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Disputes Over Liturgy
DO THEY KNOW US BY OUR LOVE?
“The cantor was flat and nobody knew that opening hymn!” These words were angrily spat out by a member of the assembly as we emerged from the church after Mass.
This was the latest in a string of criticisms of liturgical practice directed towards me in recent weeks, from people who could be described as conservative Catholics as well as those who would consider themselves to be progressive and informed.
Other complaints have been about shabby churches and tacky décor; parishes holding Passover meals on Holy Thursday, passion plays on Good Friday and baptisms on Holy Saturday; boring homilies; people holding hands during the Lord’s Prayer. Some of these are trivial issues concerning matters of personal taste, some unfair and unfounded (I knew that opening hymn very well!), others, such as celebrating sacraments on Holy Saturday, clearly are in violation of church law. But somehow all receive the same strident condemnation.
Constructive criticism which includes positive feedback is fine. It was the extreme negativity, the readiness to pass judgment without checking the facts, that left me feeling despondent and dismayed. We seem to have forgotten what liturgy is – the gathering of the faith community to give veneration to God, not a battle ground!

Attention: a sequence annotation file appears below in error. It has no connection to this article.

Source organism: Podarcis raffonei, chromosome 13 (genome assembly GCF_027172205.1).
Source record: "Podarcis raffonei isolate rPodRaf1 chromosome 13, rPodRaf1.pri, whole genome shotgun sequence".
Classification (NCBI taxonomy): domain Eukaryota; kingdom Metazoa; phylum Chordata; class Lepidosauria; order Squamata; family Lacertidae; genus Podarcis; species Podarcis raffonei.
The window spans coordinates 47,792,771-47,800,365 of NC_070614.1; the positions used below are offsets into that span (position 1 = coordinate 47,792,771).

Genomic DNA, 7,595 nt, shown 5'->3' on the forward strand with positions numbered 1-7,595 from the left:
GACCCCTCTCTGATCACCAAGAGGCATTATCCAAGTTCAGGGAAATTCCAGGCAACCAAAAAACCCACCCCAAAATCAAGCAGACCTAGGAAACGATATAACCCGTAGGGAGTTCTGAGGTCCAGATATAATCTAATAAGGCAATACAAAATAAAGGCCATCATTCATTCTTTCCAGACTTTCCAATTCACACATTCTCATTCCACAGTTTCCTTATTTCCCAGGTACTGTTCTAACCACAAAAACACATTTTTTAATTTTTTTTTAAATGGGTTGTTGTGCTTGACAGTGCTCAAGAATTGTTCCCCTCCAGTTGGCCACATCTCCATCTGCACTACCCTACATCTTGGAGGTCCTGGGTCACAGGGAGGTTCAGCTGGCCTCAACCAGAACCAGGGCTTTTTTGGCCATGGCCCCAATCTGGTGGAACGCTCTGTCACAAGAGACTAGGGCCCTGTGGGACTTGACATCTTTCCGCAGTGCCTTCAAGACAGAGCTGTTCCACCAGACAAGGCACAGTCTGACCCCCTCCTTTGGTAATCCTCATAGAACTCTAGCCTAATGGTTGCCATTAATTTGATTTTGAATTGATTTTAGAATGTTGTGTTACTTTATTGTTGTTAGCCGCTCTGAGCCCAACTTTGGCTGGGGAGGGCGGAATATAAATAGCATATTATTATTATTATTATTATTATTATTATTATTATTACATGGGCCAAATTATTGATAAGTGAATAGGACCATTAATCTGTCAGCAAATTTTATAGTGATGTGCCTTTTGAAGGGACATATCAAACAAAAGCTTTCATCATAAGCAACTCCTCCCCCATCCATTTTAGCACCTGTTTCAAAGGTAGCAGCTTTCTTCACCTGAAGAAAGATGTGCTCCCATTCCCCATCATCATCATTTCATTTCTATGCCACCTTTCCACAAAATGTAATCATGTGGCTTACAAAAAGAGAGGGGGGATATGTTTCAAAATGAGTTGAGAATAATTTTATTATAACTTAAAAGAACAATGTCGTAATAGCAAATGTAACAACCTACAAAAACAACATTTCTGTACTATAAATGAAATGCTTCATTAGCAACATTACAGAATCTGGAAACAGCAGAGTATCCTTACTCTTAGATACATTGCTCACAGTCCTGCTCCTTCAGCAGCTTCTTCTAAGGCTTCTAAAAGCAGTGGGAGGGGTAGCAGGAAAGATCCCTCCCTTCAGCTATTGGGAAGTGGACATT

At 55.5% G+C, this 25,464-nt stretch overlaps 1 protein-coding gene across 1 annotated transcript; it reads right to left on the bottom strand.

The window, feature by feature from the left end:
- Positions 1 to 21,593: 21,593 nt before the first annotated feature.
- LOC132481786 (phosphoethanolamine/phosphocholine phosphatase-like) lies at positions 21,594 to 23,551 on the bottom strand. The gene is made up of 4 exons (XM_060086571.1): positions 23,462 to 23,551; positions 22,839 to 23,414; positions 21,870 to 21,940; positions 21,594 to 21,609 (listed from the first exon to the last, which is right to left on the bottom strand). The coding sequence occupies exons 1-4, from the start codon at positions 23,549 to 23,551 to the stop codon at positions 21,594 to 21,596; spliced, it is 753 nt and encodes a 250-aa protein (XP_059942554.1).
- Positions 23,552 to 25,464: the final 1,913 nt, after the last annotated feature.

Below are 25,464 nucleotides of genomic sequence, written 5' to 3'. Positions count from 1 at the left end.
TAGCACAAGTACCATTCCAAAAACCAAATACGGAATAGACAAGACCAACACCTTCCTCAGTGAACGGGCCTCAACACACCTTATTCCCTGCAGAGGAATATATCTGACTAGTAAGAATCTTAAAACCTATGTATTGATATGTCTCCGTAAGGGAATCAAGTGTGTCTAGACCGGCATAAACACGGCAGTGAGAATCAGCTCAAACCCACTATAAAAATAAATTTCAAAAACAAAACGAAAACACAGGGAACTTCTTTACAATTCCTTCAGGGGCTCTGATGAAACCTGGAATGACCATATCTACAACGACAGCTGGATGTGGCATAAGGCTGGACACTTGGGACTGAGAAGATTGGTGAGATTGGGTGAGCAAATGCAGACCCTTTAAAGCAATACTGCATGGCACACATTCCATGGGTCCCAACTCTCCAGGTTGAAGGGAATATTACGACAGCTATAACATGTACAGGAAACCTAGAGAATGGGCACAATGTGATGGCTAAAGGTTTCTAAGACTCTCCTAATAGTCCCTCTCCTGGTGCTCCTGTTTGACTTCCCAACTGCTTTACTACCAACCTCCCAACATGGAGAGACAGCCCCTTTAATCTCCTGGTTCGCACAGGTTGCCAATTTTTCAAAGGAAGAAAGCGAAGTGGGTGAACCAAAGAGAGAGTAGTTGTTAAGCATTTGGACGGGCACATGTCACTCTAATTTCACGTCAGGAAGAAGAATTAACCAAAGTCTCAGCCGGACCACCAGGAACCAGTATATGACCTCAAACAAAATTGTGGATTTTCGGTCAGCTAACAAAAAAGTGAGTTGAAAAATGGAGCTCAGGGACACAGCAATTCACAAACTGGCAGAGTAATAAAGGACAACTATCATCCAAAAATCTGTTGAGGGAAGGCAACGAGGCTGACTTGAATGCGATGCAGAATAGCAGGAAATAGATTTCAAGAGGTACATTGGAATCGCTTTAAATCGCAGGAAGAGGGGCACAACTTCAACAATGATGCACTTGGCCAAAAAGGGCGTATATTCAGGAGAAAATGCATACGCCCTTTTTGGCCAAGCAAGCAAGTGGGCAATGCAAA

As I despaired over this state of affairs a “pigeon feather”, as a friend refers to timely reminders of the Holy Spirit’s presence in our everyday lives, dropped on my table in the form of an article entitled “Liturgy, Law and Life” by Cincinnati Archbishop Daniel Pilarczyk in the latest issue of Origins (Vol 31 # 39).
Pilarczyk explains that liturgical law leaves room for different opinions and tastes. What one person happens to like is, perhaps surprisingly, not necessarily what everyone else likes, nor is it guaranteed by the authority of the church! Also there are some people who will always find fault, no matter how hard we try to accommodate them. “They have a claim on our love”, Pilarczyk says, “but not a claim on our continuous and undivided attention”.
He emphasises that the liturgy is not intended to be an exercise in rule-keeping but an exercise in worship, a community event in which each participant has the right to know what to expect and the right to be clear about how he or she is called to participate. Just following the rules won’t create the kind of liturgy that the church wants for its members, but systematically dismissing the liturgical rites and flouting liturgical rules won’t either!
All participants in any liturgical celebration share responsibility for making it what it is meant to be. Everybody has the opportunity to enrich our worship, just as everybody in the church has the capacity to mess it up. Before complaining about the liturgy, we need to stop and consider what we can do to make it better.
Pilarczyk’s final words speak to us all: “Struggles over liturgy are not good for God’s church. I believe that they could be reduced in number and softened in tone, that the Prince of Peace could be better served if we were all consciously working toward peace, if we all avoided extremes, if we all stayed conscious of the nature of the liturgy, if we all understood the law and its intent and its interpretation and if we were all ready to love one another – even those whose liturgical opinions might be different from our own”. (p. 650)